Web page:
The first leg of our trip was on an Air Force C-130 from TQ to Al Asad which we shared with a large number of previously unknown friends from every branch of service in the US military as well as various civilians and contractors. All of us had our personal protective equipment as well as our bags. The bags that we did not want to lug were placed on pallets and transported with a large fork lift to the aircraft. When you make one of these trips you are accounted for a good number of times before ever getting on the aircraft. This first mission was still in the heat of the Iraqi summer and thus the temperature inside and outside of the aircraft was stifling. We staged off the tarmac in the sun for a final role call and then in two lines who guided out to our aircraft which had just landed. As we were trudging out to the aircraft two lines of assorted passengers primarily Soldiers and Marines passed us mid way to the aircraft. As we neared the aircraft the propeller blast blew the hot air into our faces and I thanked God for the high speed Wiley-X ballistic sunglasses that I had been issued by EOD. Entering into the aircraft we had to step up onto the cargo ramp and then took our seat in the narrow canvas mesh jump seats that lined both the side of the aircraft and the center. The rear of the aircraft including the cargo ramp was used for several pallets of cargo including the bags that we elected not to carry. Sitting in the aircraft and waiting for the pallets to be loaded I thought back to my early career as an Army Officer where I became an air-load planner and embarked my soldiers on six C-130s during Winter REFORGER 1985. Back then instead of the 130 degree heat of Iraq we faced the coldest winter in 40 years in Europe in which the Rhine froze over. Although the use of computers has become routine in load plans the principles are the same as they were 25 years ago and everything on the aircraft needs to be properly balanced to ensure the stability and safety of the aircraft and that weight limits are not exceeded. As the sweat poured off of me I took off my helmet and downed part of the one liter bottle of water that I carried onto the aircraft and threw some on my face, though warm it was refreshing and I reattached my helmet as the aircrew came through the cabin giving a final safety brief.
As the last of the cargo pallets were loaded about the aircraft the cargo ramp was raised, the entire time that the aircraft was on the ground was under 15 minutes, it is amazing what the Marine and Air Force ground crews and cargo handlers can accomplish. With the ramp raised the aircraft’s air conditioning began to take effect and though not the coolest air conditioning it was better than what we had up to that point. The aircraft began to roll and move down the taxiway and when it reached the end of the taxiway it made a fast turn and began its take off. Since there was a real and present danger of possible missile or gun attacks on low flying aircraft the C-130 made a steep lift off and banked right over Lake Habbinyah and continued its ascent until it reached its cruise altitude. The C-130, like any cargo aircraft is extremely loud and because of this hearing protection is worn by passengers and crew and conversation is nearly impossible.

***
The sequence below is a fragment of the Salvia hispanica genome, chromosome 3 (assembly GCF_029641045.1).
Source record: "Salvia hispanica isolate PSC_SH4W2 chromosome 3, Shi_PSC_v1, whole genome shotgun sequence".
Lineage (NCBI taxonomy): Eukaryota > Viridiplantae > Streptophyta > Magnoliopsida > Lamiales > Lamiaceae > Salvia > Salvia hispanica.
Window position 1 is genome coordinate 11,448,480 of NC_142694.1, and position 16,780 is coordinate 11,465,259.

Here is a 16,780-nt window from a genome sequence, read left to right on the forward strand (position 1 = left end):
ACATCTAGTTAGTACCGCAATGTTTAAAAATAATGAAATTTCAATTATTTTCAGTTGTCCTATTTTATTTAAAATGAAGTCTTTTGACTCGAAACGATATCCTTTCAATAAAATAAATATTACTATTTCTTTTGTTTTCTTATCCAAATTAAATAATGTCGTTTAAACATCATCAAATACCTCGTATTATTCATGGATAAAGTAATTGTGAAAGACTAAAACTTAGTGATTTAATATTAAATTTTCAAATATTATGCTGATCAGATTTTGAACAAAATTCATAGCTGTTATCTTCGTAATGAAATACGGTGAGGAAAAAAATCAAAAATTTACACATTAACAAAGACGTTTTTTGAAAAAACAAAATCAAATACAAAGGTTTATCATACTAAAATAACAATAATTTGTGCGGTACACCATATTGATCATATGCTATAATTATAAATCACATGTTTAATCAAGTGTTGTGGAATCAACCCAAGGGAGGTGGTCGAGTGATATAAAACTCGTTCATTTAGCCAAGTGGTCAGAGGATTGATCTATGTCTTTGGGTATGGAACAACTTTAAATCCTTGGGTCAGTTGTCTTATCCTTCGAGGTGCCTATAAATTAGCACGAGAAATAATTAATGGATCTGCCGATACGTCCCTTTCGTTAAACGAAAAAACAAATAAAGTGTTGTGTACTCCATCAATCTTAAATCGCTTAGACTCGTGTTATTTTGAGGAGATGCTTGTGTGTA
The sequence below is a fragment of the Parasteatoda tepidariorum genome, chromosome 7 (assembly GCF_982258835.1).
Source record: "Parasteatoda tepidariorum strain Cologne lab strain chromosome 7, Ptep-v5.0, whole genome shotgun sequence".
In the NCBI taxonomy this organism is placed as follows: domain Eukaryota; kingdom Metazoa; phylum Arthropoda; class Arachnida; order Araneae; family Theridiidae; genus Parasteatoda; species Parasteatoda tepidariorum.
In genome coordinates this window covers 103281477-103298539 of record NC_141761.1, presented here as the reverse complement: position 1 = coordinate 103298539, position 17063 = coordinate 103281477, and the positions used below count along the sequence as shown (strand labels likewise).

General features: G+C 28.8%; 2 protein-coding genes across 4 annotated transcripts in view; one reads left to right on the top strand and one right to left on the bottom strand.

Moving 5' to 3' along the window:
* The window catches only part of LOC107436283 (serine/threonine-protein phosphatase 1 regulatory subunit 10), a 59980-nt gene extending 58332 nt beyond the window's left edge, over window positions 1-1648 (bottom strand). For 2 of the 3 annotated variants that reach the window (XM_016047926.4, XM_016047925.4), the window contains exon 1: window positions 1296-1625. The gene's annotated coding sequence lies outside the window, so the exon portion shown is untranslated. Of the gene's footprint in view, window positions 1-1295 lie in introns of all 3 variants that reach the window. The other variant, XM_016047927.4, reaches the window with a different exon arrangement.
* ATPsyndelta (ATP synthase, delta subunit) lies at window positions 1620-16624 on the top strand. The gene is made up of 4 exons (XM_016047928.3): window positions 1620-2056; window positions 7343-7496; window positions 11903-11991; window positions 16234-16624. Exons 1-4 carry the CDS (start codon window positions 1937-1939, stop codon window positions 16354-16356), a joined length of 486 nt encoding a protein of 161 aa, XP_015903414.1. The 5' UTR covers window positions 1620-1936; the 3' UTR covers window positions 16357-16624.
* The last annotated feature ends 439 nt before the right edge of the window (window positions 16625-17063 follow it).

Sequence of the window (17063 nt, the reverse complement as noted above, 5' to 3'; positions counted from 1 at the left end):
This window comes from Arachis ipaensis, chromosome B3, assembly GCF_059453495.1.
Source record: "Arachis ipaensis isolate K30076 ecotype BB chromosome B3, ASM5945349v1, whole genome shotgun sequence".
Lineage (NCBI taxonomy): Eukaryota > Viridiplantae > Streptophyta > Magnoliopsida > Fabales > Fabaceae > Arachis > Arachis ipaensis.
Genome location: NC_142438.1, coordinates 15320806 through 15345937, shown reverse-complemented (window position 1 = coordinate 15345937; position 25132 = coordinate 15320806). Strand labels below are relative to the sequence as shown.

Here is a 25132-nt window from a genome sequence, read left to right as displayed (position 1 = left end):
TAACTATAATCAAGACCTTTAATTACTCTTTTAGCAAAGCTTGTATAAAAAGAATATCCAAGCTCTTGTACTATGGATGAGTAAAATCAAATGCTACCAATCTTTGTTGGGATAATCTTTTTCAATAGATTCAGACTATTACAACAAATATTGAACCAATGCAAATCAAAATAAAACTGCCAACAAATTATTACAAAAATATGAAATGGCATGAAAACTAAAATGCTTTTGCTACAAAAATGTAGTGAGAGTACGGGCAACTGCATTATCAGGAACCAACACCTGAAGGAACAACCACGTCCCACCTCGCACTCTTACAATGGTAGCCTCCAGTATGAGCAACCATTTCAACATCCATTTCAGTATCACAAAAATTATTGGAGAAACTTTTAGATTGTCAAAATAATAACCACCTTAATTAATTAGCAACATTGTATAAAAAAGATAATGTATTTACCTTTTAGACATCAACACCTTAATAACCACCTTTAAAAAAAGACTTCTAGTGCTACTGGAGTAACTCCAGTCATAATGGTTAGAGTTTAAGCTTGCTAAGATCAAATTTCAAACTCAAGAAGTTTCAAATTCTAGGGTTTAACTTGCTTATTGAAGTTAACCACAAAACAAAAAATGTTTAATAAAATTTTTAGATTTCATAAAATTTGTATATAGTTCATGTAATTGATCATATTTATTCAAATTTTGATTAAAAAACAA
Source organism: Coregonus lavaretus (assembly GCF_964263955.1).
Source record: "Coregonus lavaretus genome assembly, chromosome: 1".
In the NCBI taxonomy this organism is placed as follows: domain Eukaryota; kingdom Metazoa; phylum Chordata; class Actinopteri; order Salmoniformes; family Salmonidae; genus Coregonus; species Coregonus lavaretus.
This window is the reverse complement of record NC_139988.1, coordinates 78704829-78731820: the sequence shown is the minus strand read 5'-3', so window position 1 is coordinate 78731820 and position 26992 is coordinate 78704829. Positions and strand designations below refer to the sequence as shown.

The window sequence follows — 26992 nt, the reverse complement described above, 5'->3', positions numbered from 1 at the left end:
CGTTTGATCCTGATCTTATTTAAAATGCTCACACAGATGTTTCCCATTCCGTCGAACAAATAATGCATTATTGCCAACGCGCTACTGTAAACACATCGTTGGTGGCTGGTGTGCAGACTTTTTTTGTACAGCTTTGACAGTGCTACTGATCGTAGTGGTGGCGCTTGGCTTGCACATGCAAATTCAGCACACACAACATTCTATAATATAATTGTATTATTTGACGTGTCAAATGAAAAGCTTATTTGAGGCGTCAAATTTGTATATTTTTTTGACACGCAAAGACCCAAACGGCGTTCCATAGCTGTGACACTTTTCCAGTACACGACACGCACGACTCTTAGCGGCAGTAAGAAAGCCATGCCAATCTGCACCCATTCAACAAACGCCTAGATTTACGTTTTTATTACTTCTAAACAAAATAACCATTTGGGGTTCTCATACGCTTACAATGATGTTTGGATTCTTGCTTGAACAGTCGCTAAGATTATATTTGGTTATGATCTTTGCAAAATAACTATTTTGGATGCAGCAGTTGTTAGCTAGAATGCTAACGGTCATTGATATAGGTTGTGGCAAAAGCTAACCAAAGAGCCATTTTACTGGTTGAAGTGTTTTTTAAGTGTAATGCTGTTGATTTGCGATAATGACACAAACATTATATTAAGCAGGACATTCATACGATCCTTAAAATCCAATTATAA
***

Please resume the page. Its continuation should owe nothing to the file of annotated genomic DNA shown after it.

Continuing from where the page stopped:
The flight from TQ to Al Asad is only about 30 to 45 minutes depending on the route taken so most of the passengers took the opportunity to grab a bit of sleep or read. Nelson and I sat together on the starboard side of the aircraft not far from the palletized cargo. Nelson who can sleep almost anywhere on a moment’s notice was out quickly; and although I was tired I could do little more than close my eyes and try to clear my mind. When we neared Al Asad the aircraft banking nearly perpendicular to the ground made a steep and fast approach. As we landed I could see other aircraft on the ground including F-18’s, various transports and rotor wing aircraft. The C-130 taxied to a spot on the tarmac where the ramp was dropped and we were instructed to exit the aircraft and led to the rear of the aircraft about 50 yards and then led between it and another aircraft to a group of tiny Japanese made Nissan and Mitsubishi buses in which we were loaded until every seat was full including the in aisle jump seats. Packed into the bus like sardines and smelling almost as bad we sucked in the stench, which was somewhat like a European elevator in the 1980s.
After a short ride to the terminal we picked up our gear which had been delivered on the pallets by forklifts. Another muster was taken and after all personnel were accounted for those of us waiting on follow on flights checked in at the terminal. After being accounted for we got our temporary billeting in large tents about a hundred yards from the terminal. The tents were large and poorly lit with plywood floors and several air conditioners built into the sides of the tent. The bunks were in very poor condition, many broken and even more with dirty worn out mattresses sagging in the middle. Nelson and I looked at each other and Nelson made some comments about the accommodations and we each found a bunk grounded our gear and settled in for a bit in order to clean up before trying to go get some chow.
Next: Air Travel In Al Anbar: the California Line.